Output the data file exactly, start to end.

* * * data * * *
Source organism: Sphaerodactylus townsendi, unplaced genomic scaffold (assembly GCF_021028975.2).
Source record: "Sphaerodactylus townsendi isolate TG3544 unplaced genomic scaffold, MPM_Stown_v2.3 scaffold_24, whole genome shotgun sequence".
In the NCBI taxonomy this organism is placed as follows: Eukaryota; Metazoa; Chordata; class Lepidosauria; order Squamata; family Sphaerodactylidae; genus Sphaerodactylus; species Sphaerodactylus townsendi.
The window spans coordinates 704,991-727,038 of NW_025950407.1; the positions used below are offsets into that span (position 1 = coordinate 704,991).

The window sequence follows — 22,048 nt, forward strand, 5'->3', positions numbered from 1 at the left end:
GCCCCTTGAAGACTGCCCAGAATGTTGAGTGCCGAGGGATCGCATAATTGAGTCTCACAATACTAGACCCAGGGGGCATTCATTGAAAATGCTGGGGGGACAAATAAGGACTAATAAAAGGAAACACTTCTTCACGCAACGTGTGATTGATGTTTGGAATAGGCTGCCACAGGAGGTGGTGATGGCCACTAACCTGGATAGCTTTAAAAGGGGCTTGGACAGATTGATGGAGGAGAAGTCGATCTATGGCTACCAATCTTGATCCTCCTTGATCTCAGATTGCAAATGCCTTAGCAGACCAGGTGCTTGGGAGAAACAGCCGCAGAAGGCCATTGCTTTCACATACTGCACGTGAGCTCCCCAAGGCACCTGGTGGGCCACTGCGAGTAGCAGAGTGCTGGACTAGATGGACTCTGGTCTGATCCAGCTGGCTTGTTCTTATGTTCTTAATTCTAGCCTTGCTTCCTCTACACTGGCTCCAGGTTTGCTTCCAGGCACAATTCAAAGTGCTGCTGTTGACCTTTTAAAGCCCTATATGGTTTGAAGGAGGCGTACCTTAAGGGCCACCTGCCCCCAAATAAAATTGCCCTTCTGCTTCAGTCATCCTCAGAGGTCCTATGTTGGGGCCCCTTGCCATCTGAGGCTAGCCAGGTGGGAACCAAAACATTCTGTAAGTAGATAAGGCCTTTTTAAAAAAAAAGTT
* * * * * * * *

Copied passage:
Source organism: Sphaerodactylus townsendi, unplaced genomic scaffold (assembly GCF_021028975.2).
Source record: "Sphaerodactylus townsendi isolate TG3544 unplaced genomic scaffold, MPM_Stown_v2.3 scaffold_24, whole genome shotgun sequence".
In the NCBI taxonomy this organism is placed as follows: Eukaryota; Metazoa; Chordata; class Lepidosauria; order Squamata; family Sphaerodactylidae; genus Sphaerodactylus; species Sphaerodactylus townsendi.
The window spans coordinates 704,991-727,038 of NW_025950407.1; the positions used below are offsets into that span (position 1 = coordinate 704,991).

The window sequence follows — 22,048 nt, forward strand, 5'->3', positions numbered from 1 at the left end:
GCCCCTTGAAGACTGCCCAGAATGTTGAGTGCCGAGGGATCGCATAATTGAGTCTCACAATACTAGACCCAGGGGGCATTCATTGAAAATGCTGGGGGGACAAATAAGGACTAATAAAAGGAAACACTTCTTCACGCAACGTGTGATTGATGTTTGGAATAGGCTGCCACAGGAGGTGGTGATGGCCACTAACCTGGATAGCTTTAAAAGGGGCTTGGACAGATTGATGGAGGAGAAGTCGATCTATGGCTACCAATCTTGATCCTCCTTGATCTCAGATTGCAAATGCCTTAGCAGACCAGGTGCTTGGGAGAAACAGCCGCAGAAGGCCATTGCTTTCACATACTGCACGTGAGCTCCCCAAGGCACCTGGTGGGCCACTGCGAGTAGCAGAGTGCTGGACTAGATGGACTCTGGTCTGATCCAGCTGGCTTGTTCTTATGTTCTTAATTCTAGCCTTGCTTCCTCTACACTGGCTCCAGGTTTGCTTCCAGGCACAATTCAAAGTGCTGCTGTTGACCTTTTAAAGCCCTATATGGTTTGAAGGAGGCGTACCTTAAGGGCCACCTGCCCCCAAATAAAATTGCCCTTCTGCTTCAGTCATCCTCAGAGGTCCTATGTTGGGGCCCCTTGCCATCTGAGGCTAGCCAGGTGGGAACCAAAACATTCTGTAAGTAGATAAGGCCTTTTTAAAAAAAAAGTT